Time, Natural and Social

Time, Natural and Social October 23, 2017

“To date,” writes Norbert Elias in his Essay on Time, “enquiries into the sociology of time are almost non-existent” (38). This deficit, he suggests, is due to a dichotomy of the natural and human worlds, a dichotomy reflected in academic specializations (71).

He blames the “conventional tendency to explore ‘nature’ and ‘society’ and, therefore, the physical and sociological problems of ‘time’ as if they were completely independent of each other” (38). Natural and human sciences have different languages, methods, goals, “as if it were an eternal divide in the world itself” (72-3). In fact, this doesn’t match reality, and dichotomies like this “effectively block” enquires into time (73). Social scientists leave time to the physicists or risk venturing into metaphysics.

(The situation isn’t as dire today as when Elias wrote his essay. Perhaps it wasn’t all that dire in his own day. Barbara Adam has devoted several books to the sociology of time; see posts here, here, and here. Anthony Giddens has examined modernity’s time; see here.)

Elias proposes to overcome the dichotomy of natural and social time. He begins this effort by distinguishing time and timing. The noun “time” seduces us into thinking of time as an object, almost a mode of space. Elias is interested in timing, the coordination of actions and people. What we experience as time has to do with timing.

And timing is the human activity of sychronization, dependent on human action. Measurement of time requires three things: people, and at least two continua of change. Time is measured when one continua of change is used as a frame of reference for another continuum. Time is a “conceptual symbol of gradually advancing synthesis, a setting-up of fairly complex relationship between continua of changes of various kinds” (40).

Timing involves fixing positions in one sequence by reference to another sequence. The sequences can involve any level of human experience – physical, biological, social, personal, mechanical.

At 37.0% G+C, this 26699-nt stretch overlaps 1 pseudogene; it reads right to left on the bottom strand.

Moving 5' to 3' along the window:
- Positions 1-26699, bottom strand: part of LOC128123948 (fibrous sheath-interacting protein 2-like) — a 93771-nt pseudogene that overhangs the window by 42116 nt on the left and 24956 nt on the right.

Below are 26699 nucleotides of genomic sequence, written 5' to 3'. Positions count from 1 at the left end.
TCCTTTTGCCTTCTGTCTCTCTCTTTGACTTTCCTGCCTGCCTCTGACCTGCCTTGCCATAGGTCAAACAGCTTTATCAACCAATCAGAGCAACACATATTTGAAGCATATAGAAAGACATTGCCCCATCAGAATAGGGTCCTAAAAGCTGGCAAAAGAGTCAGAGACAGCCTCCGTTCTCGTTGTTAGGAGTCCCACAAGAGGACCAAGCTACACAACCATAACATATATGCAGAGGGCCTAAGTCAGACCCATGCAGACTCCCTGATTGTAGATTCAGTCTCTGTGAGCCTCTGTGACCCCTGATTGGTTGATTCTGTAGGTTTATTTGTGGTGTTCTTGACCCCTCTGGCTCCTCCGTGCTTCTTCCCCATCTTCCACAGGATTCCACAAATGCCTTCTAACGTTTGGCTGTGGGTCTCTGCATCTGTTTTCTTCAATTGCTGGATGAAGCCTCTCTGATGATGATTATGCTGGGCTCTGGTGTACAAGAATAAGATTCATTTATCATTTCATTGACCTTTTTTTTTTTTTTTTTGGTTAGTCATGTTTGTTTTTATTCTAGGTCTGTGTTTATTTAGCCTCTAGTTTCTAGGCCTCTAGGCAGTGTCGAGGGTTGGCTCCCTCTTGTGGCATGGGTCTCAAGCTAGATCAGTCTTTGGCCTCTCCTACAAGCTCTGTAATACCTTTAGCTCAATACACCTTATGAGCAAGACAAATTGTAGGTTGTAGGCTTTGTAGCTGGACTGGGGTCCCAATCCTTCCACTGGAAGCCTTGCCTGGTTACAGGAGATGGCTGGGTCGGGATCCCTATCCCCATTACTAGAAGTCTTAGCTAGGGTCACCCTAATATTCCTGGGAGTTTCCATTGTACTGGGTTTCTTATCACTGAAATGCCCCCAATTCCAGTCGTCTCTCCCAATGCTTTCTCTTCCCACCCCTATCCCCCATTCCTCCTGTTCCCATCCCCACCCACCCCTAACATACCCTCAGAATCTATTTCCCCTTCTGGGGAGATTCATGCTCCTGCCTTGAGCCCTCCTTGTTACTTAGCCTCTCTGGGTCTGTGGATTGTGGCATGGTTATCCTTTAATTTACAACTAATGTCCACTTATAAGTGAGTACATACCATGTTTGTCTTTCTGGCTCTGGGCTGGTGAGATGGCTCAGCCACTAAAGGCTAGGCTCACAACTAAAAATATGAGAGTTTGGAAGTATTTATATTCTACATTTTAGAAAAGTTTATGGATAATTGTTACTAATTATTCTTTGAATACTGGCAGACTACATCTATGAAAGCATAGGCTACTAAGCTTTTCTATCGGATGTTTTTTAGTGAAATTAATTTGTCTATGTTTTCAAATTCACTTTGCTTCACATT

Though used by natural scientists, time measurement is an entirely social and human construction. Time in this sense has a coordinating and integrating function. It helps us weave our lives together, so that we intersect at the same places at the same time, so that social events can take place.

When we emphasize timing “the sharp conceptual distinction between ‘nature’ and ‘history'” becomes “untenable.” We come to realize that this dichotomy is itself “epoch-specific” (61).

These socially constructed periods of time become habitual and we come to see them as natural, as built into the cosmos: “One does not see clearly that a year has a social function and a social reality related to, but distant from, a natural reality; one is apt to perceive it simply as something established by nature” (46). The year comes about because people coordinate the continua of the earth’s revolution around the sun with a continua of events marked by a calendar.

Timing depends on an abstraction from different sequences of action. How can a sequence of events in the sky be used to mark events that take place on earth? How can watch, a continuous mechanical sequence, be used to measure another continuous sequence? What do they have in common?

He answers, “the very fact that they are continuously changing in a fairly regular sequential order.” This is the “concept of time”: “properties which sequences of continuous changes have in common, regardless of their differences in kind” (60). Time is thus “a frame of reference used by people of a particular group, and finally by humankind, to set up milestones recognized by the group within a continuous sequence of changes, or to compare one phase in such a sequence with phases in another, and in a variety of other ways” (60).